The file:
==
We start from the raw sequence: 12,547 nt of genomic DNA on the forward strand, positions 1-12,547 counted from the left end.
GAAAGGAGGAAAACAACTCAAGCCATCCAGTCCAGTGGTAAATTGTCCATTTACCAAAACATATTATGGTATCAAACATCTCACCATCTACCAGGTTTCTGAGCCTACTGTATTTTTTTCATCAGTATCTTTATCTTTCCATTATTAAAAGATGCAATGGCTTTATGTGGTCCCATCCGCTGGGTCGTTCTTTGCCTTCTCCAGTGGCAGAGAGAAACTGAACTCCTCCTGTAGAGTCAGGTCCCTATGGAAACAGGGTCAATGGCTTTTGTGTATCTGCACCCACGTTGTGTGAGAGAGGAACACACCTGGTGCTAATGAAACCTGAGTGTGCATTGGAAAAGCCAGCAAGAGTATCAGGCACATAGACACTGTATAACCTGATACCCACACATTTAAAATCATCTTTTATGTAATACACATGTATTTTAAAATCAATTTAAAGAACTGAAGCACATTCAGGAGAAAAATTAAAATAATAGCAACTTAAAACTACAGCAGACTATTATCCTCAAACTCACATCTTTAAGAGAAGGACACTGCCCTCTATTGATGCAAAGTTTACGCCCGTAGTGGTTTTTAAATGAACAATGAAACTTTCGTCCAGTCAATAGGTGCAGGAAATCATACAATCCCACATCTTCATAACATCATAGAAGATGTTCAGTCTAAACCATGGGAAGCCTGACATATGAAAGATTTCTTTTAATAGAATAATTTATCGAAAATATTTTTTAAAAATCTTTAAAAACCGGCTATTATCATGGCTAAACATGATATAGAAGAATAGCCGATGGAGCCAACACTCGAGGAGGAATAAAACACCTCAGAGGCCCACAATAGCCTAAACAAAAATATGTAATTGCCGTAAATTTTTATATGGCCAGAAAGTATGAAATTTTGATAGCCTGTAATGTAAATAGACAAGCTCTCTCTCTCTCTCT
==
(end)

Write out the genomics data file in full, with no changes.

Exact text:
We start from the raw sequence: 12,547 nt of genomic DNA on the forward strand, positions 1-12,547 counted from the left end.
GAAAGGAGGAAAACAACTCAAGCCATCCAGTCCAGTGGTAAATTGTCCATTTACCAAAACATATTATGGTATCAAACATCTCACCATCTACCAGGTTTCTGAGCCTACTGTATTTTTTTCATCAGTATCTTTATCTTTCCATTATTAAAAGATGCAATGGCTTTATGTGGTCCCATCCGCTGGGTCGTTCTTTGCCTTCTCCAGTGGCAGAGAGAAACTGAACTCCTCCTGTAGAGTCAGGTCCCTATGGAAACAGGGTCAATGGCTTTTGTGTATCTGCACCCACGTTGTGTGAGAGAGGAACACACCTGGTGCTAATGAAACCTGAGTGTGCATTGGAAAAGCCAGCAAGAGTATCAGGCACATAGACACTGTATAACCTGATACCCACACATTTAAAATCATCTTTTATGTAATACACATGTATTTTAAAATCAATTTAAAGAACTGAAGCACATTCAGGAGAAAAATTAAAATAATAGCAACTTAAAACTACAGCAGACTATTATCCTCAAACTCACATCTTTAAGAGAAGGACACTGCCCTCTATTGATGCAAAGTTTACGCCCGTAGTGGTTTTTAAATGAACAATGAAACTTTCGTCCAGTCAATAGGTGCAGGAAATCATACAATCCCACATCTTCATAACATCATAGAAGATGTTCAGTCTAAACCATGGGAAGCCTGACATATGAAAGATTTCTTTTAATAGAATAATTTATCGAAAATATTTTTTAAAAATCTTTAAAAACCGGCTATTATCATGGCTAAACATGATATAGAAGAATAGCCGATGGAGCCAACACTCGAGGAGGAATAAAACACCTCAGAGGCCCACAATAGCCTAAACAAAAATATGTAATTGCCGTAAATTTTTATATGGCCAGAAAGTATGAAATTTTGATAGCCTGTAATGTAAATAGACAAGCTCTCTCTCTCTCTCT